Kantemir Balagov has the confidence to tell his story chiefly through the faces of his characters as well as their placement in the frame, thereby…
Evan Rachel Wood has a predatory tiger in her tank as a teasing, twisted and tortured cleaning lady on the prowl in “Allure.” From the first scene, when a doughy dude enters her darkened bedroom, dons a blindfold and stumbles into her clutches, Wood’s androgynous Laura takes charge. Attempting to arouse her prey, she impatiently snaps, “You’re no good to me if you can’t get hard.” But when she stoops to violence and nearly smothers him with her hands while straddling his body during sex, he angrily flees.
The encounter clearly has left her hunger unabated. In the morning, she goes to a new client’s house. Going about her chores, she encounters Eva (Julia Sarah Stone), a waifish 16-year-old who cheerlessly practices classical music on a piano. There is a “For Sale” on the front lawn and it turns out Eva’s distant and demanding mother (Maxim Roy) plans on them moving in with her latest boyfriend—a decision that dismays her daughter. After checking her lipstick in the bathroom mirror she has just wiped down, Laura ambles into Eva’s room, smiles and compliments her on a Nirvana poster on her wall. The teen lights up from the attention, and soon she and the 30-ish hired hand are knocking back screwdrivers in Laura’s nondescript living room. Eva sleeps over on a basement couch and soon matters grow a great deal more complicated from there as the plot meanders into “Misery”-like kidnapping territory.
Wood, whose whippet-thin appearance in this dank noir-ish drama semi-draped in mystery could be described as Kristen Stewart lite, fully dedicates herself to embodying a rather unpleasant and contradictory character as she attracts her prey and then goes about abusing them physically and emotionally. After meeting her father (the terrific character actor Denis O’Hare), whose gaunt features suggest he’s haunted by the past, we learn that he is also Laura’s employer and basically supports her. Does that suggest he is guilty about something? Signs point to yes.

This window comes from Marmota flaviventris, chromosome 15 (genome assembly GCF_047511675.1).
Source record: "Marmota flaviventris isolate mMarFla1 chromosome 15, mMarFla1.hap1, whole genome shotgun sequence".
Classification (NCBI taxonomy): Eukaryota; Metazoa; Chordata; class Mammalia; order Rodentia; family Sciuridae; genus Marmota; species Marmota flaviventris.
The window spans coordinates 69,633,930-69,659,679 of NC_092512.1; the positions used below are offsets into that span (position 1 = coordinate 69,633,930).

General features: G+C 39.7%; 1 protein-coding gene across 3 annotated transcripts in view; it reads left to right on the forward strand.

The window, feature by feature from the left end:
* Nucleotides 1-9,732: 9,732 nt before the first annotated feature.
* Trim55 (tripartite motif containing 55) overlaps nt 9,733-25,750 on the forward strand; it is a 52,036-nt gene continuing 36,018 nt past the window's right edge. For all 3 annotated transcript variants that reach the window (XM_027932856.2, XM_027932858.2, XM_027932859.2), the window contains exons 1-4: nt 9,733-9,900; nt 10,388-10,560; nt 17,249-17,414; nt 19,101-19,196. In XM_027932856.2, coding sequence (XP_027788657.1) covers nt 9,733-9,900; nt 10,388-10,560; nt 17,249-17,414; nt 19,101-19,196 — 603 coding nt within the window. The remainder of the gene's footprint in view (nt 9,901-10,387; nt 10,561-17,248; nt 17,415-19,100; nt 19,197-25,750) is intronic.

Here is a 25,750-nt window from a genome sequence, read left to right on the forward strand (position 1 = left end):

Their strained current relationship—they rather pathetically go to happy hour after work with other employees and never crack a smile—suggests that daddy dearest might be at the root of her sociopathic and destructive nature. Despite Wood’s best efforts, I couldn’t manage much sympathy for her manic-depressive Laura, even after the reason for her less-than-savory approach to sex is eventually explained. As for Stone, her good-at-heart Eva’s motives for sticking around, even after it is clear her succubus-like captor has issues up the wazoo, are never wholly believable. At one point, she almost makes a getaway on a public bus and it was all I could do to not yell “Go already!”
The utterly humorless script of “Allure” often makes for uneasy viewing. Not even breaks for go-kart racing and karaoke (Stone’s wan take on Madonna’s “Material Girl” doesn’t even lead to a chuckle) provide relief. But at least Carlos and Jason Sanchez, Montreal-based sibling photographers whose well-regarded work emulates movie stills, know their way around visual atmospherics with glowing red lights and shadowy environs while keeping sunlight to a minimum. One of their best decisions while shooting in their hometown was to start with the damp chill of autumn and end with a full-on blizzard. Also, the darkness of the season often makes Laura’s rectangular box of an abode feel almost tomb-like—a nice touch.
If “Allure” were indeed more alluring, I probably wouldn’t have flinched so much at Laura and Eva’s awkward bedroom encounters. But it takes a better movie than this to justify exploiting the sight of the child-like Stone being pawed by the ravenous Wood, even if her character treats her more like a pet than a person. One thing the Sanchez brothers do get right? They know how to start with a bang and end on one. Here’s hoping they learn how to better flesh out the narrative in between.
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